Physical Medicine And Rehabilitation (Physiatry)

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Physical Medicine and Rehabilitation is a specialization that deals with patients’ musculoskeletal and neurological problems. It emerged in the 1930s to address these issues more closely and further developed after World War II.

The treatment of veterans with disabilities after the war contributed to the advancement of this field. The primary goal of Physical Medicine and Rehabilitation is to enhance functional abilities. The Physical Medicine and Rehabilitation department was officially recognized as an independent specialty in the United States in 1947.

What Is Physical Therapy?

Physical Therapy includes treatment methods that use physical agents and techniques such as heat, light, electrical currents, exercise, which can be applied alone or in conjunction with other treatments in many diseases, including musculoskeletal diseases, neurological diseases, and rheumatic diseases.

After a physical examination, the patient is evaluated along with X-ray and laboratory findings. A specific physical therapy program is designed for each patient.

Accurate diagnosis and consequently, the correct formulation of treatment are necessary for the effectiveness of the treatment. One of the important factors in the effectiveness of treatment is the patient’s adherence to and compliance with the treatment program.

What Is Rehabilitation?

The term “rehabilitation,” which means repair, restoration, and reintegration, encompasses efforts aimed at removing barriers caused by an individual’s existing illness. These efforts are designed to enable the person to maintain a normal life, both professionally and socially, and to utilize their existing abilities to the fullest.

The goal of rehabilitation is to grant independence in all aspects of daily life.

Who Is A Physical Medicine And Rehabilitation Specialist?

A Physical Medicine and Rehabilitation Specialist, also known as a Physiatrist, is a medical doctor in Turkiye who specializes in diagnosing and planning treatment for musculoskeletal and neurological conditions. To become a Physiatrist in Turkiye, one must complete medical school and then pass a specialized entrance exam to begin a 4-year residency program.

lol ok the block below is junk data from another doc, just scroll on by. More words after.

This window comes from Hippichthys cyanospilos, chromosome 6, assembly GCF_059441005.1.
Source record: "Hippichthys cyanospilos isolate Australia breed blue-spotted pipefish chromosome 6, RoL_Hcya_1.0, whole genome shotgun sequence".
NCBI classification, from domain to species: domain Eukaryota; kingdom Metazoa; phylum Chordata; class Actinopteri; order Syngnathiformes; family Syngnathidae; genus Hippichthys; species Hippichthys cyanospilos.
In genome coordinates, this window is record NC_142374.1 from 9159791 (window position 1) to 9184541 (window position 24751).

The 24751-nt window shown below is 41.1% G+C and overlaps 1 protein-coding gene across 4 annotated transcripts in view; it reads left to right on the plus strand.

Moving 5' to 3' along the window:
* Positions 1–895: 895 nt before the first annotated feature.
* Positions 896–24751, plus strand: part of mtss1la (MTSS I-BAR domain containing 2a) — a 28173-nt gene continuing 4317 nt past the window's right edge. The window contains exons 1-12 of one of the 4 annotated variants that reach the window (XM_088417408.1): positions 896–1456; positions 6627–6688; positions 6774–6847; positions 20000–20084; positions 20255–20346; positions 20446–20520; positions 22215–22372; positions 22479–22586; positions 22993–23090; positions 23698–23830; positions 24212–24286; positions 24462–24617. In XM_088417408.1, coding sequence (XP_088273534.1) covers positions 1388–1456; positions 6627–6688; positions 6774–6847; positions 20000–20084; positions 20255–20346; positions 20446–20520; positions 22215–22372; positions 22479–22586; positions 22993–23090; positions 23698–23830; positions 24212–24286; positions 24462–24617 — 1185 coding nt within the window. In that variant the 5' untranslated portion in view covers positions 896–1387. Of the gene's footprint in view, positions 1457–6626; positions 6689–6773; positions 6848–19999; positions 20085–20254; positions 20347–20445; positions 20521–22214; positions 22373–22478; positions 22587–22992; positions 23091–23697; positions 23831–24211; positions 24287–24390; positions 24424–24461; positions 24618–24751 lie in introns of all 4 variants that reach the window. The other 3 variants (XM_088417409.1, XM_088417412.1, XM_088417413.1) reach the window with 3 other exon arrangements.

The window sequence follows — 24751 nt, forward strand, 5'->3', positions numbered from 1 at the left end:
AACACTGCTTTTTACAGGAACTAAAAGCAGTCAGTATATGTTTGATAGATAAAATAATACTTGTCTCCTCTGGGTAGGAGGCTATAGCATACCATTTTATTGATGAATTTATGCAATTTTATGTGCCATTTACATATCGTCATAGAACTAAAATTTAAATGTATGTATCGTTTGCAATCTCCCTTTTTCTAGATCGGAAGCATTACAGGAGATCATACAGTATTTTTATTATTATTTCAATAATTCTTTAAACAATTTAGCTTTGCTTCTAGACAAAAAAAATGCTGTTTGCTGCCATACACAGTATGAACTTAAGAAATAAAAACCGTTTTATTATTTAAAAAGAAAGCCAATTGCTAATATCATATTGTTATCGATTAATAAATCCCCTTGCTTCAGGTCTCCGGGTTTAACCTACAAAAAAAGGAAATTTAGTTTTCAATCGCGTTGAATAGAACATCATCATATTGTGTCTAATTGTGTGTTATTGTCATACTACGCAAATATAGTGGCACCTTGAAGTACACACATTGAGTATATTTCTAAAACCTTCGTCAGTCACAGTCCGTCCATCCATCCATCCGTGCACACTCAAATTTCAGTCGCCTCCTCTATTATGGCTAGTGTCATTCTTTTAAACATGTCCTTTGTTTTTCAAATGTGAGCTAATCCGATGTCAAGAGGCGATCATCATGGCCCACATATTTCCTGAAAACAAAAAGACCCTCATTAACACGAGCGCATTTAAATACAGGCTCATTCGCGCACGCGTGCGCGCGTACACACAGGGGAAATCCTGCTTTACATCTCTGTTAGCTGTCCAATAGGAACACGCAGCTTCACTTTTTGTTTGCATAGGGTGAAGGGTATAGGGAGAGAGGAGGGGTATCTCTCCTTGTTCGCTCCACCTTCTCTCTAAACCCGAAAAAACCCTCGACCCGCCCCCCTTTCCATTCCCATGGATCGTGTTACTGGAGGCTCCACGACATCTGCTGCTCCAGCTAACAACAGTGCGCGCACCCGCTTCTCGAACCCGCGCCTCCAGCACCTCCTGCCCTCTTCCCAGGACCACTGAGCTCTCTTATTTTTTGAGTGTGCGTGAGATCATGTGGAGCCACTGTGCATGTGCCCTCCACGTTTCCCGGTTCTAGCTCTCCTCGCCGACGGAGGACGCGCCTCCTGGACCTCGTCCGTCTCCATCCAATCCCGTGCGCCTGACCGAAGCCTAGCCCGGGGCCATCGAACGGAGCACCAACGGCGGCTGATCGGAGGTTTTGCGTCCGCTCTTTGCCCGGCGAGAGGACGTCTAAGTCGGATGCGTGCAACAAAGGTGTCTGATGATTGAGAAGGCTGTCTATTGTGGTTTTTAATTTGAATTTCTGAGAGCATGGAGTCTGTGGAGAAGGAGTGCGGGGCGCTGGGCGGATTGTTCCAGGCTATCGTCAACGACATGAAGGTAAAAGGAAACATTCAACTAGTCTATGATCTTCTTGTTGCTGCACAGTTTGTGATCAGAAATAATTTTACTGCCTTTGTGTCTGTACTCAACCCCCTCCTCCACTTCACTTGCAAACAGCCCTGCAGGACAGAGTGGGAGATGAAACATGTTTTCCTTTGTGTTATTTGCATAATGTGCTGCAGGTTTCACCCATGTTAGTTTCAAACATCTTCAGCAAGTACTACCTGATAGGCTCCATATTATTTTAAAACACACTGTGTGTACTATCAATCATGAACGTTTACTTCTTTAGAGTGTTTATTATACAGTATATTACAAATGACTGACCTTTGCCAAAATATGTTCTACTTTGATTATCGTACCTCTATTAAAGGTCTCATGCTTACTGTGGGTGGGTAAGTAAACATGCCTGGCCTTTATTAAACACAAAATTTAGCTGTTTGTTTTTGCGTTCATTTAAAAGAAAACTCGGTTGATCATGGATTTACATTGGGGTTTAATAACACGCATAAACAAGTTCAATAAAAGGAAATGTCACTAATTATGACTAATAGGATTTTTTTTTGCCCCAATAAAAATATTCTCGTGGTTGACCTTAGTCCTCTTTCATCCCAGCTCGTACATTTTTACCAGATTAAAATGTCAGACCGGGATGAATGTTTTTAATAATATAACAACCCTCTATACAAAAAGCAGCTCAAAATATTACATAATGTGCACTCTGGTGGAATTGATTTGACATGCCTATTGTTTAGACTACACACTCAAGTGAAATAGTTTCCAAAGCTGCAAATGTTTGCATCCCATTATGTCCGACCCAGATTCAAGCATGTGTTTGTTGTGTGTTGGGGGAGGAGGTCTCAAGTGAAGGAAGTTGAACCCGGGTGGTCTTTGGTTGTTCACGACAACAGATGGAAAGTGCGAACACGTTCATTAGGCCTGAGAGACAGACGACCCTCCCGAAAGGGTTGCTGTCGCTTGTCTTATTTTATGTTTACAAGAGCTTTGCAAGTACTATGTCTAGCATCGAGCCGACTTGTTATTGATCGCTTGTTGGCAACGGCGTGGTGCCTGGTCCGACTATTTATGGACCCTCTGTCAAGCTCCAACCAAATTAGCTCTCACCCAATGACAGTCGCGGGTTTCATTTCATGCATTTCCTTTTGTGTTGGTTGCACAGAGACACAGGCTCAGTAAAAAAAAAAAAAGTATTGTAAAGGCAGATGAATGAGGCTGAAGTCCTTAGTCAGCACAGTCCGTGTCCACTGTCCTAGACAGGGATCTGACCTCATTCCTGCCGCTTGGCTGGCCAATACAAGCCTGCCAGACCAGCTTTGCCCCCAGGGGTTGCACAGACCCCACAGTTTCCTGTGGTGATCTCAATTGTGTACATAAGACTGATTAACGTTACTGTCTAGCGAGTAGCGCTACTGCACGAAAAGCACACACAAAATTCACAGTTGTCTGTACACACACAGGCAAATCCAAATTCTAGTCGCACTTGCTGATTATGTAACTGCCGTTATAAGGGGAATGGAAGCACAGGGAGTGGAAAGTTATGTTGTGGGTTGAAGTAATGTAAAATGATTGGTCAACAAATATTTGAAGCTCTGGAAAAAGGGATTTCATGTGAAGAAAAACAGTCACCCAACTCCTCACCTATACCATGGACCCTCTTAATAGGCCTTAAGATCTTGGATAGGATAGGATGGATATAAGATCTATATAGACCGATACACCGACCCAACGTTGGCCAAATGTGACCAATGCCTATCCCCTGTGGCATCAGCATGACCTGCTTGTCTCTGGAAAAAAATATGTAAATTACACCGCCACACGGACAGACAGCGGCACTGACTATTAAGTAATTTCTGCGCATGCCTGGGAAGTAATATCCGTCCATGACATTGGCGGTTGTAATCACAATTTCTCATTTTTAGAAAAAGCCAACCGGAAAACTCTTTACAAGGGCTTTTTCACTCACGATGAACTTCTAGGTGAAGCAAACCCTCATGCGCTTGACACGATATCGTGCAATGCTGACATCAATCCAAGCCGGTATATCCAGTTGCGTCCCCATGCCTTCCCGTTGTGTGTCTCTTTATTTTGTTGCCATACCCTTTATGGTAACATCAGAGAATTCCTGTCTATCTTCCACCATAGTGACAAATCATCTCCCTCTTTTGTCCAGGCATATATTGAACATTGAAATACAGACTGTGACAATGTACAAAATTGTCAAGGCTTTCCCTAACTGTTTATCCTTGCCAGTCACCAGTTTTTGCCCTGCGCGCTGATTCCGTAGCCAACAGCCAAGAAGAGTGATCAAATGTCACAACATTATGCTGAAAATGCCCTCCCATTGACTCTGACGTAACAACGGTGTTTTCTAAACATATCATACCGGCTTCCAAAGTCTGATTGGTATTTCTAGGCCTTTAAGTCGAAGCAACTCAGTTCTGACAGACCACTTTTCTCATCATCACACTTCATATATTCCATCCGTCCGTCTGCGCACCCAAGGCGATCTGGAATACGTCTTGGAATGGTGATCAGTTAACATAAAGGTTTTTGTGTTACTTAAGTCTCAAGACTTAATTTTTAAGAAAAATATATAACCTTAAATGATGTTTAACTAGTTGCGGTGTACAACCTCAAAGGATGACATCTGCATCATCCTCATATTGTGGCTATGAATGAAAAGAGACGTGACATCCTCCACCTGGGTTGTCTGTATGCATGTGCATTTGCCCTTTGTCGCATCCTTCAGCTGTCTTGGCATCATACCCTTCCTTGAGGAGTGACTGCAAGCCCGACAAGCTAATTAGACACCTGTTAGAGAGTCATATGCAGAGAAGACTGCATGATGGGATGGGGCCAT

After successfully completing the 4-year residency program, a medical graduate becomes a certified Physical Medicine and Rehabilitation Specialist. Physiatrists focus on preventing, diagnosing, and treating diseases related to the musculoskeletal and nervous systems. Their goal is to improve the medical, social, emotional, and occupational quality of life for patients who have experienced injuries or illnesses.

Physiatrists often work as part of a multidisciplinary team, which may include doctors, nurses, physiotherapists, psychologists, orthotists, social workers, occupational therapists, and vocational counselors.

The patient’s condition is assessed, areas requiring support for improvement are identified, and plans are developed to address these specific areas.

The Fields Of Application For A Physical Medicine And Rehabilitation Specialist

Physical Medicine and Rehabilitation (Physiatry) is a branch with a very broad range of applications. In addition to preventive medicine for disability, disease, and injury prevention, this field encompasses the diagnosis and treatment of musculoskeletal system-related injuries and/or illnesses following injury or disease.

It is a specialization that deals with pre-operative and post-operative rehabilitation practices, pain management, and the necessary treatments to enhance an individual’s functionality.

What Diseases Does a Physical Medicine and Rehabilitation Specialist Treat?

  • Neck and back pain
  • Joint pains such as shoulder, knee, hip, ankle, wrist
  • Muscle pains (muscular strain/sprain, myofascial pain syndrome, etc.)
  • Inflammatory rheumatic diseases (rheumatoid arthritis, ankylosing spondylitis, psoriatic arthritis, etc.)
  • Fibromyalgia and chronic pain syndrome
  • Problems related to spinal cord injuries
  • Traumatic brain injury
  • Sports-related issues
  • Injuries resulting from repetitive activities
  • Amputations (loss of limbs like arm or leg)
  • Stroke (cerebral stroke)
  • Rehabilitation for heart diseases
  • Rehabilitation for lung diseases
  • Rehabilitation for cancer patients
  • Rehabilitation for pediatric patients (cerebral palsy, myopathies, etc.)
  • Rehabilitation for elderly patients
  • Burn rehabilitation
  • Trauma rehabilitation
  • Rehabilitation after joint replacement
  • Speech, language, cognition, and swallowing rehabilitation
  • Neuropathies (manifesting with symptoms such as numbness, burning, tingling, electric sensations, muscle weakness, loss of balance)
  • Osteoporosis
  • Multiple sclerosis rehabilitation
  • Rehabilitation for Parkinson’s patients
  • Rehabilitation of spinal deformities such as scoliosis, kyphosis
  • Lymphedema treatment

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